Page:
Yes – Yessongs (1973/2013)
FLAC (tracks) 24 bit/192 kHz | Time – 2:10:13 minutes | 2,6 GB | Genre: Rock
Studio Masters, Official Digital Download – Source: HDTracks.com | @ Rhino Atlantic
Yessongs is the first live album from the English progressive rock band Yes, released on Atlantic Records. It reached number 7 on the UK Albums Chart and number 12 on the Billboard 200 in the United States. The album was certified gold in 1973 and platinum in 1998 by the Recording Industry Association of America. The album is formed of recordings from their supporting world tours for their studio albums, Fragile and Close to the Edge, between February and December 1972. A concert film of the same name was released in 1975 that documents the band’s performances at London’s Rainbow Theatre on 15 and 16 December 1972.
In many ways, the extravagance of this package equates the profligacy of the prog rock combo themselves. After all, how else but on a triple-LP collection could one hope to re-create (and/or contain) an adequate sampling of Yes’ live presentation? Especially since their tunes typically clocked in in excess of ten minutes. Although they had turned in five studio long-players, the vast majority of Yessongs (1973) is drawn from their three most recent endeavors The Yes Album (1970), Fragile (1971), and Close to the Edge (1972). There are two exceptions, the first being the “Opening (Excerpt from “Firebird Suite”)” — which comes from the 1969 Boston Symphony Orchestra’s recording, conducted by Seiji Ozawa. The other is Rick Wakeman’s keyboard solo “Excerpts from ‘The Six Wives Of Henry VIII’.” Yes had just undergone a personnel change shortly after concluding work on Close to the Edge as Bill Bruford (percussion) left to join King Crimson in July of 1972. Bruford can be heard on “Perpetual Change,” as well as the medley of “Long Distance Runaround” and “The Fish (Schindleria Praematurus).” Enthusiasts keen on various and arguably irrelevant minutia should note the spelling of “praimaturus” as credited on Yessongs. It is slightly different from Fragile, which is denoted as “praematurus.” That bit of trivia aside, the new lineup finds Alan White (drums), quite ably filling Bruford’s shoes, alongside Jon Anderson (vocals), Steve Howe (guitars), Chris Squire (bass/vocals), and Rick Wakeman (keyboards).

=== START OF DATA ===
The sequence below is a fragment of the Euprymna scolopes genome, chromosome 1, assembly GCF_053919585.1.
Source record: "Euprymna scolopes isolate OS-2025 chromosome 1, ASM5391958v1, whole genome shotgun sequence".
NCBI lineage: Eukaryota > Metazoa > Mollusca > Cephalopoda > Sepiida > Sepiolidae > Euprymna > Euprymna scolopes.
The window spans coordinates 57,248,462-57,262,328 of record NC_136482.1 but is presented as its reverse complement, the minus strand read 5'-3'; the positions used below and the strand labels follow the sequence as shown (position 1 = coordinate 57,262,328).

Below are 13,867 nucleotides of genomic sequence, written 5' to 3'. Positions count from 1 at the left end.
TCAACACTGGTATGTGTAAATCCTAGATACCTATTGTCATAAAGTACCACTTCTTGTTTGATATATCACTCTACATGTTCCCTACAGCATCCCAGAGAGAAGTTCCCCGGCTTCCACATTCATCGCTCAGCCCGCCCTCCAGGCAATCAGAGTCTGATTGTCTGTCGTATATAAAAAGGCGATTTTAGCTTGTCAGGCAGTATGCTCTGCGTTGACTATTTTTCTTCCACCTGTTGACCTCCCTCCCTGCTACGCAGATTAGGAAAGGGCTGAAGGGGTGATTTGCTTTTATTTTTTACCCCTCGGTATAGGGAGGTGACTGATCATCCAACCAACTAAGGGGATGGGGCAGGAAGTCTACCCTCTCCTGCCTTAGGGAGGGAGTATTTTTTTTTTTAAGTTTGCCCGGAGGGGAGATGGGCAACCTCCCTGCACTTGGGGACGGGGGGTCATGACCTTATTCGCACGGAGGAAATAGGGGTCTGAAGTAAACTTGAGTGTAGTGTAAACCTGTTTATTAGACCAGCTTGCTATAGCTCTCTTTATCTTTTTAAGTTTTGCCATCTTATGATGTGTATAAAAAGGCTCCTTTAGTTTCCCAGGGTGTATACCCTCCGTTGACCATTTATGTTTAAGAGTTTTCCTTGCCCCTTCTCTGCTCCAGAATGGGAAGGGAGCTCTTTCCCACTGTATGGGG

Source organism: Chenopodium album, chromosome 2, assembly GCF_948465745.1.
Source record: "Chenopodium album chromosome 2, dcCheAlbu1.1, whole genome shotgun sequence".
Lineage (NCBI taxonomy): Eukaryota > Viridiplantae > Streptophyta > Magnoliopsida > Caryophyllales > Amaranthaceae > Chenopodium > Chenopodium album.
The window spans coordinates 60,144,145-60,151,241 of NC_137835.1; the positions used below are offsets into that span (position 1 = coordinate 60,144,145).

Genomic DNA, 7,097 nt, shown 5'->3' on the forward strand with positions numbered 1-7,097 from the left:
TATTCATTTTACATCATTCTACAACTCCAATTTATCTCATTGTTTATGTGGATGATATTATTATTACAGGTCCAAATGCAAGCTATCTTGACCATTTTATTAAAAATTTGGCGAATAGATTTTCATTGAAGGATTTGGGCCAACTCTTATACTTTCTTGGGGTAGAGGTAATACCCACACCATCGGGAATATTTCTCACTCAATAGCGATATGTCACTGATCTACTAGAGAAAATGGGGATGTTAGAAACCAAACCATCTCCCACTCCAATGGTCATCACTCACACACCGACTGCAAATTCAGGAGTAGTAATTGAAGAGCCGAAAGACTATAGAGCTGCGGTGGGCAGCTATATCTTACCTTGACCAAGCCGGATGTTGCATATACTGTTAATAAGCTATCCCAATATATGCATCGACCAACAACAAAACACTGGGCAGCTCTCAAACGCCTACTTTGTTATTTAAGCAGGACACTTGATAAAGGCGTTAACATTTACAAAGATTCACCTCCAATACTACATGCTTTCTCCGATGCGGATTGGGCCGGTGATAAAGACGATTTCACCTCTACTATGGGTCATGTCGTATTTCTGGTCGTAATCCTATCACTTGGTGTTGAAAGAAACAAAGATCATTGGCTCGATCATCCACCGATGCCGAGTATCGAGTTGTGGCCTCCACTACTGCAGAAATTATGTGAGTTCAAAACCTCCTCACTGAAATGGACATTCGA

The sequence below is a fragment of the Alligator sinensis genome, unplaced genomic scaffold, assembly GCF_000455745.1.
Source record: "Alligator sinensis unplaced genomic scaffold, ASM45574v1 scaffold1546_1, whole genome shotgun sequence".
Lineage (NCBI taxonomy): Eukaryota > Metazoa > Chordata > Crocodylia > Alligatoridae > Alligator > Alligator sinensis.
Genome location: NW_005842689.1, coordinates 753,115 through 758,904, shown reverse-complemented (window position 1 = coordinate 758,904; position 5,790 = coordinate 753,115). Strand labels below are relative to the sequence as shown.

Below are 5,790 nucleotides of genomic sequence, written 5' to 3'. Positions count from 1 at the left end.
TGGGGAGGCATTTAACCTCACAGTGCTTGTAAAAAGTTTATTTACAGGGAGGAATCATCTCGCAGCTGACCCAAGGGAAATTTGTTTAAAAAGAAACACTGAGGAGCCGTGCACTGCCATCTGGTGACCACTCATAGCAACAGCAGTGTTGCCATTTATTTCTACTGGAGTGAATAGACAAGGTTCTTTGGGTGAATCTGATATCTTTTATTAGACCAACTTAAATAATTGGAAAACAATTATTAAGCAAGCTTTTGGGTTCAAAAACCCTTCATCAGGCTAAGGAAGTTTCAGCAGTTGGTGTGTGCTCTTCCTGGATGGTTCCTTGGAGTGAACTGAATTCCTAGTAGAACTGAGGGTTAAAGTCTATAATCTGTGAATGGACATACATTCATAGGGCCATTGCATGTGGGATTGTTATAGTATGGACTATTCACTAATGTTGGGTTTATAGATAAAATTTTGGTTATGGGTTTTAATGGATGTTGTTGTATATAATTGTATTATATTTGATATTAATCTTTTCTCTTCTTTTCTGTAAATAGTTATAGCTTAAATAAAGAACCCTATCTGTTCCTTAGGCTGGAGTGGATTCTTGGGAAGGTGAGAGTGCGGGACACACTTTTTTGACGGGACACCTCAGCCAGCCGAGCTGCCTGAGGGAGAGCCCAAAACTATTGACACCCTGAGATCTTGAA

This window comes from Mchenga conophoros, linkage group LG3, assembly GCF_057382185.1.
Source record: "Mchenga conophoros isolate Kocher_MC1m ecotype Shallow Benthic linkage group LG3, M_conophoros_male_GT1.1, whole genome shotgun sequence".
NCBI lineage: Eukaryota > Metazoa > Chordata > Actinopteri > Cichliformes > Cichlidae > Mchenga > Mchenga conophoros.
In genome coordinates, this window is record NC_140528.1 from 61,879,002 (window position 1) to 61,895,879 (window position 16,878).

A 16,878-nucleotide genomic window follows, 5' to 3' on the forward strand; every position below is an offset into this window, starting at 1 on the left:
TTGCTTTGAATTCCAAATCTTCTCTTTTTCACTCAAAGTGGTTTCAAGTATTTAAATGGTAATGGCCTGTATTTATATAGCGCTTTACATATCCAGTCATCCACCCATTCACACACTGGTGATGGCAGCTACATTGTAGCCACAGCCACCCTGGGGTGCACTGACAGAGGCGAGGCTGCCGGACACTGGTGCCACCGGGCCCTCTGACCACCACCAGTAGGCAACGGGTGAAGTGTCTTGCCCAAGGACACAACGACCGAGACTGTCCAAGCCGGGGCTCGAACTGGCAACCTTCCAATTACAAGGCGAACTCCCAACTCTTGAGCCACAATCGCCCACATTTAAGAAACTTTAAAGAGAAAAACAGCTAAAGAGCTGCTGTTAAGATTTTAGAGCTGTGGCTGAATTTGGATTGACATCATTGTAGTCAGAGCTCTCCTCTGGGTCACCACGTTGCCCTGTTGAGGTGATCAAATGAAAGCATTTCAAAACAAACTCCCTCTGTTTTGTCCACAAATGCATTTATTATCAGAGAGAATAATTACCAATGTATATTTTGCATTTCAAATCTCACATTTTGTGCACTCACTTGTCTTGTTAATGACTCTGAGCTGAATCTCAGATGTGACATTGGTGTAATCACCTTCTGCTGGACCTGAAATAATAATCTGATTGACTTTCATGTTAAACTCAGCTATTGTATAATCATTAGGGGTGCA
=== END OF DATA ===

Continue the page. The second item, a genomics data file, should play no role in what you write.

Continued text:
One of their trademarks has always been an ability to re-create their often densely layered sound in concert. They effortlessly pull off the tricky chord progressions and changes in time signatures of “Siberian Khatru” and a sublime “Heart of the Sunrise,” which unquestionably bests the dexterity of its carefully crafted studio counterpart. Both Howe and Squire’s respective solos during “The Fish (Schindleria Praematurus)” are highlights as they give the entire unit an opportunity to show off their capacity for dramatic dynamics. The remainder of Yessongs is similarly strong, particularly the note-perfect “Close to the Edge,” and the inspired concluding instrumental jam during “Starship Trooper.” However, one criticism that can be leveled at the entire Yessongs release is the less than optimal audio quality throughout. The sound is generally muddy with no real fidelity to speak of and an even less precise stereoscape. But until someone goes back to the multi-tracks and remixes them for 21st century ears, this is as good as it gets when documenting Yes during this seminal transition period.
01 – Opening (Excerpt From “Firebird Suite”)
02 – Siberian Khatru
03 – Heart Of The Sunrise
04 – Perpetual Change
05 – And You And I (Cord Of Life / Eclipse / The Preacher The Teacher / The Apocalypse)
06 – Mood For A Day
07 – Excerpts From “The Six Wives Of Henry VIII”
08 – Roundabout
09 – I’ve Seen All Good People (Your Move / All Good People)
10 – Long Distance Runaround/The Fish (Schindleria Praemeturus)
11 – Close To The Edge (The Solid Time Of Change / Total Mass Retain / I Get Up I Get Down / Seasons Of Man)
12 – Yours Is No Disgrace
13 – Starship Trooper (Life Seeker / Disillusion / Wurm)